To propose a binary choice to the user, 2 glyphs representing the 2 choices should be placed on each side of the screen (a cross symbol to cancel and a validation symbol to accept). You can display a question and relevant information in between the glyphs, like in the upper example.
To move inside a menu, be it vertical or horizontal, the same technique is applied with different glyphs. We recommend using arrows: up and down for a vertical menu, left and right for a horizontal one).
Once positioned on the right menu entry, the user can select the entry by pressing both buttons. This potential action is not represented by glyphs. Same goes when going through a set of disclaimer screens: only text is displayed, and the user goes to the next part by pressing both buttons. This is a consistent behavior across the device, so you can assume that users are used to it. It should feel obvious when the user has to press two buttons to go through something in your app.
Ledger does not impose the icons nor the interface for third party applications, however user friendliness and guidelines compliance is something being reviewed during the integration process. Therefore, a very poor design might be a cause of delay in your release roadmap if the outcome of the review is negative because of it. Don’t neglect it !
The design of your device app shall free from any encumbrances and shall not infringe upon any third party intellectual property right, in particular trademark and design rights. You grant Ledger the right to use such design for free with the right to reproduce and exploit the design for the duration of its display on Ledger website.
You represent and warrant that the device app you are making available on Ledger Live is in compliance with all relevant laws and regulations.
You agree to hold Ledger harmless of any claim arising out of the use of the design and or distribution of the device app .
Ledger is going to release new cryptocurrency apps for its devices on the first Tuesday of each month. Once an app is ready to be deployed, it is packed with the others and released in bulk.
Ledger’s decision to publish a third party application may not be considered as any form of partnership nor endorsement of such.
From the day an external team starts working on a new app, Ledger will add it to its public Trello roadmap. The same goes for apps being built by Ledger itself. Once your coin is listed on our Trello page, the Ledger community will start asking questions about the project. Feel free to answer them, as Ledger itself doesn’t usually have the answers to questions about third party projects. This is also your space to keep the community up to date.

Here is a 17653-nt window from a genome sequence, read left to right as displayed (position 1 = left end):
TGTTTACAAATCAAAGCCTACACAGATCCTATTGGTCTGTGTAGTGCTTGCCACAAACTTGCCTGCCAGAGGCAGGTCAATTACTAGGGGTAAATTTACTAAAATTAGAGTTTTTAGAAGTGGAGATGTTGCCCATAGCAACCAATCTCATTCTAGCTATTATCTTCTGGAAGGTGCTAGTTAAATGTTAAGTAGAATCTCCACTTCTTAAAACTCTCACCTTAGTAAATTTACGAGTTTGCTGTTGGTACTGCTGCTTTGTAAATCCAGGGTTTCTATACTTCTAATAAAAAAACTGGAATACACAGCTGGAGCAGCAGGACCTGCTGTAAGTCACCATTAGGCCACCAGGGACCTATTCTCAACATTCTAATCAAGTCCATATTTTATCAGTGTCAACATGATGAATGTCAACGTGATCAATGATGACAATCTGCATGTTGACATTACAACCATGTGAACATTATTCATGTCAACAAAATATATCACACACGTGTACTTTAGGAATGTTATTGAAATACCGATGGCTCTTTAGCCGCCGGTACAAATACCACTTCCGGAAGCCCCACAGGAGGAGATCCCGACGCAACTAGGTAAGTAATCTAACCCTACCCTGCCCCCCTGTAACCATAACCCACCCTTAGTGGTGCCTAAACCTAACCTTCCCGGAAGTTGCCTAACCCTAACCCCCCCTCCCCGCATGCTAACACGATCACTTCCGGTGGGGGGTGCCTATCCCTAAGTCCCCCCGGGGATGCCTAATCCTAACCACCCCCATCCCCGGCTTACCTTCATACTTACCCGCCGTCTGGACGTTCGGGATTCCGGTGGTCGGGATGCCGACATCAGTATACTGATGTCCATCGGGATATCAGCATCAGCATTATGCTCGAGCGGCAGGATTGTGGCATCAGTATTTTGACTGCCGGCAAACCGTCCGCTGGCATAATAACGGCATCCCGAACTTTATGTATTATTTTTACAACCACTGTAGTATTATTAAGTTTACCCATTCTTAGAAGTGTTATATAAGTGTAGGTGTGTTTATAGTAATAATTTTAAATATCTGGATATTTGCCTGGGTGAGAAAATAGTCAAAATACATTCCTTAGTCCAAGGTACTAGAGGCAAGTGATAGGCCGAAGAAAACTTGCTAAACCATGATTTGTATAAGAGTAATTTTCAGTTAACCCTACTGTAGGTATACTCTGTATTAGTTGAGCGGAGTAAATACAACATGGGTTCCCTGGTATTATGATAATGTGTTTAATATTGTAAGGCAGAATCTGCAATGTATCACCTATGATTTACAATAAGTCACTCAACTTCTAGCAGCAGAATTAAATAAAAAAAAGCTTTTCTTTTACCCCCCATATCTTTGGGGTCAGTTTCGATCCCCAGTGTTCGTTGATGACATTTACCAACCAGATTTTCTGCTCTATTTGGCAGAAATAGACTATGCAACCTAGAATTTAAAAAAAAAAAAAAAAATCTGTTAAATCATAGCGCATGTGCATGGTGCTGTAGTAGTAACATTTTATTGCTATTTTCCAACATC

Third Party Applications Support¶
The following only applies if you are adding support for a cryptocurrency and chose to build your own companion app.
Ledger does not provide support for third party applications. It is required for third party teams to provide and host a complete tutorial that will guide users before the app is released on the Ledger Manager (please follow these guidelines).
Along with your publication request, app sources and tutorial, please provide information that will allow the Ledger support team to redirect users to relevant support resources:
- Identity: Name, Surname, Legal Entity
- Point of Contact: URL, email address, phone number
Name, surname and phone number are kept private and will be used only in case of emergency.
External developer teams are welcome on Ledger’s Developer Slack. This is the place to get technical support, to discuss Ledger’s tech stack, and more broadly to get in touch with us.
Warranty and liability disclaimer¶
The review and publication of third-party Ledger device applications (collectively “the Service”) are provided by Ledger on an “as-is” and “as-available” basis. The Service is subject to change without notice. Ledger disclaims all warranties of accuracy, non-infringement, merchantability and fitness for a particular purpose. To the extent that Ledger makes any pre-release of Ledger device applications available to third-party developers, you understand that Ledger is under no obligation to provide updates, enhancements, or corrections, or to notify you of any changes that Ledger may make, or to publicly announce or introduce the Ledger device applications at any time in the future.
To the extent not prohibited by applicable law, in no event will Ledger be liable for personal injury, or any incidental, special, indirect, consequential or punitive damages whatsoever, including, without limitation, damages resulting from delay of delivery, for loss of profits, data, business or goodwill, for business interruption, or any other commercial damages or losses, arising out of or related to this agreement or your use or inability to use the service.
To be posted on Ledger’s Developer Slack:
- Bolos app Release Candidate source code (preferably a git repository)
- Companion app (binaries or package, for Windows/MacOS/Linux)
- Adobe Illustrator templates filled with your icons (see Design Guidelines)
- Contact information (Name, Surname, Legal Entity, URL, email address, phone number)
- Link to tutorial hosted on third party website (see Third Party Applications Support)